No impact was found on the shore, where beach clean-up crews remained on standby. The boats were using dams to surround the small area of ​​shine. Protective measures have been taken at Talbert Marsh, Bolsa Chica Ecological Reserve and the Santa Ana River, but no oil has been observed in these locations.

Orange County supervisor Katrina Foley told KNBC-TV that another pipeline under repair had a pin leak “and that may be the source.”

The owner of this pipeline has not been identified.

The Coast Guard is scheduled to analyze samples of the shard in the coming days to help identify its source.

When the line broke, the first alarm went off at 4:10 p.m. on October 1, but the leak was not discovered until well after sunrise the next morning and was reported at around 9 a.m.

Just days after the spill, Amplify CEO Martyn Willsher declined to answer questions during press conferences about the timeline surrounding the spill and a report that an alarm at 2:30 a.m. on October 2 alerted residents to checkers for a possible spill. He claimed the company was not notified of the spill until a boat saw a shard in the water at 8:09 a.m. that morning.

Orange County supervisor Katrina Foley said the indictment validated residents who detected the spill a day earlier and reported it.

“They basically lied to the community during the press briefings and made people believe that what they saw with their own eyes or smelled or knew was in fact not true,” she said. “The alarms went off as they were supposed to, and no one did anything.”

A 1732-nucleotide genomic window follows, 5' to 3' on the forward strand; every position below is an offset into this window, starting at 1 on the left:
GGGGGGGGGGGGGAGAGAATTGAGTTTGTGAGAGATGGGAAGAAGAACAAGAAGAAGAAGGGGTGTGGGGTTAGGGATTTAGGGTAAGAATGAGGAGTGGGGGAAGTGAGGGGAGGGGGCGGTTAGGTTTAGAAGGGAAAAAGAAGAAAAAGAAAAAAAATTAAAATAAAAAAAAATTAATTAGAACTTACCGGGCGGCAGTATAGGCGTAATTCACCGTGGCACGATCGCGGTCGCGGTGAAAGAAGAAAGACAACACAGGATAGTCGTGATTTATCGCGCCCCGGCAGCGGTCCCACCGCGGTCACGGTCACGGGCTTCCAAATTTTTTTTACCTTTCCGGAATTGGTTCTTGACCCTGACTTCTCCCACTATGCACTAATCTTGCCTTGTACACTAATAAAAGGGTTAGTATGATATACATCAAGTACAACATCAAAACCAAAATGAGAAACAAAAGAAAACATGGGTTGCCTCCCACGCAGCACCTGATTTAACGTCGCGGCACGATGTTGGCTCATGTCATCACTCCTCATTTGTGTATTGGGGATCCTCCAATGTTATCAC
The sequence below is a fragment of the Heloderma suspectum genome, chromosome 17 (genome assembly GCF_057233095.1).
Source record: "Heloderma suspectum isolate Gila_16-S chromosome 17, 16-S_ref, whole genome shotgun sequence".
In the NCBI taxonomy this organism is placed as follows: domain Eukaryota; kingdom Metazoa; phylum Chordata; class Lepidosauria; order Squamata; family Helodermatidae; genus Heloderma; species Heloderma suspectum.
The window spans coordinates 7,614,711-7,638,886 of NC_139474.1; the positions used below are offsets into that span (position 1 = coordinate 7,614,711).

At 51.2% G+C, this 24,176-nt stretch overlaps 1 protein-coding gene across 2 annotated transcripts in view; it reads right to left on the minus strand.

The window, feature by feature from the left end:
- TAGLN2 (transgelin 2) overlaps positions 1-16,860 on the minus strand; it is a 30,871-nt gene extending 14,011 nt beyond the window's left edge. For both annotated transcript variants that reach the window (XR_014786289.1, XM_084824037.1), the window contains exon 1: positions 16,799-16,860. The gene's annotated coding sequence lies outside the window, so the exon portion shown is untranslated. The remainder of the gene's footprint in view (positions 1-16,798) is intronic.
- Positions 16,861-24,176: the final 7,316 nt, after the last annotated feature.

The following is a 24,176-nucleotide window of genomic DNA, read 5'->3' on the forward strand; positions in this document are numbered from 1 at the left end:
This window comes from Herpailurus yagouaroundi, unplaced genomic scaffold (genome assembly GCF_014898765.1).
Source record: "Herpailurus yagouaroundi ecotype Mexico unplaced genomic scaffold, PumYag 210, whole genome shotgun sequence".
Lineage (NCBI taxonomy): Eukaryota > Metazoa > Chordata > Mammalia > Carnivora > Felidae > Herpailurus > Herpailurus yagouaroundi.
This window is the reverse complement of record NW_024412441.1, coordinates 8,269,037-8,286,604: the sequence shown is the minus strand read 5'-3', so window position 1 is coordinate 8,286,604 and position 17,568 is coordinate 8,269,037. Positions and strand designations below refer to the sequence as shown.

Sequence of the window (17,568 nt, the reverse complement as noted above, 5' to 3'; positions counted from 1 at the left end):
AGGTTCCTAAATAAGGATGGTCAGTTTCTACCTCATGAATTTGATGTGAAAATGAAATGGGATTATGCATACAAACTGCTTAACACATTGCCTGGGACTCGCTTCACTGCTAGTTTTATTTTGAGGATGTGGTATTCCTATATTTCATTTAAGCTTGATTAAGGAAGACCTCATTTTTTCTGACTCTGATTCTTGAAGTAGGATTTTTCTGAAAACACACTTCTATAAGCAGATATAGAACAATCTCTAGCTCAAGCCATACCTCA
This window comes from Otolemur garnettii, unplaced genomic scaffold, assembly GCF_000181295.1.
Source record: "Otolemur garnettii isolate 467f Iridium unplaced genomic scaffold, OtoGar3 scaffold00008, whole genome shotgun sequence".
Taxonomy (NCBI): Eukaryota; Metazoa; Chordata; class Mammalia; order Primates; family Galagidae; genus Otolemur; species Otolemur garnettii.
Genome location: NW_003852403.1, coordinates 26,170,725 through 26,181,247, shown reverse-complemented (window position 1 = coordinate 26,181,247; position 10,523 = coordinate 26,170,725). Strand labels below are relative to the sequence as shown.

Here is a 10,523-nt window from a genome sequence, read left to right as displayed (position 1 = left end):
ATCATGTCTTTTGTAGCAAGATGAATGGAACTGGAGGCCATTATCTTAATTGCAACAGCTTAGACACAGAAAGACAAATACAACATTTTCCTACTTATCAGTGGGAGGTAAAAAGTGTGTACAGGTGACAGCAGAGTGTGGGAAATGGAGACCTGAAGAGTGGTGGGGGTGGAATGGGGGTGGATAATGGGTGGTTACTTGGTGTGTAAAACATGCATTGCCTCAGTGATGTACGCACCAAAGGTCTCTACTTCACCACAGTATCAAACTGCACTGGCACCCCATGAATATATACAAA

Even after the eighth and final alarm went off, the pipeline ran for nearly an hour in the early morning hours, prosecutors said.

Pipeline safety attorney Bill Caram said the indictment painted a picture of a reckless company.

“The fact that they continued to press the snooze button and ignore the alarms, stop and start this pipeline and leak oil into the Pacific Ocean is reckless and blatant,” he said. .

Prosecutors also found that the pipeline was understaffed and the crew was tired and insufficiently trained on the leak detection system.

This indicates a long-standing problem in the industry, said pipeline expert Ramanan Krishnamoorti from the University of Houston.

“Staff fatigue and overwork is old and commonplace and inexcusable,” he said. “This has been shown time and time again to be the most significant vulnerability. “

It is not known why it took so long for the 1.25 cm (1.25 cm) thick steel pipe to leak after the apparent anchoring incident, or if another impact from anchorage or other incident led to the rupture and the spill.

The spill washed up at Huntington Beach and forced the closure of approximately a week of beaches in the city and others along the Orange County coast. Fishing in the affected area only resumed recently, after tests confirmed the fish did not exhibit dangerous levels of petroleum toxins.

If convicted, the charge carries up to five years of probation for the company and fines of up to millions of dollars.

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Brown reported from Billings, MT. Associated Press reporter Amy Taxin contributed.

Copyright 2021 The Associated Press. All rights reserved. This material may not be published, broadcast, rewritten or redistributed without permission.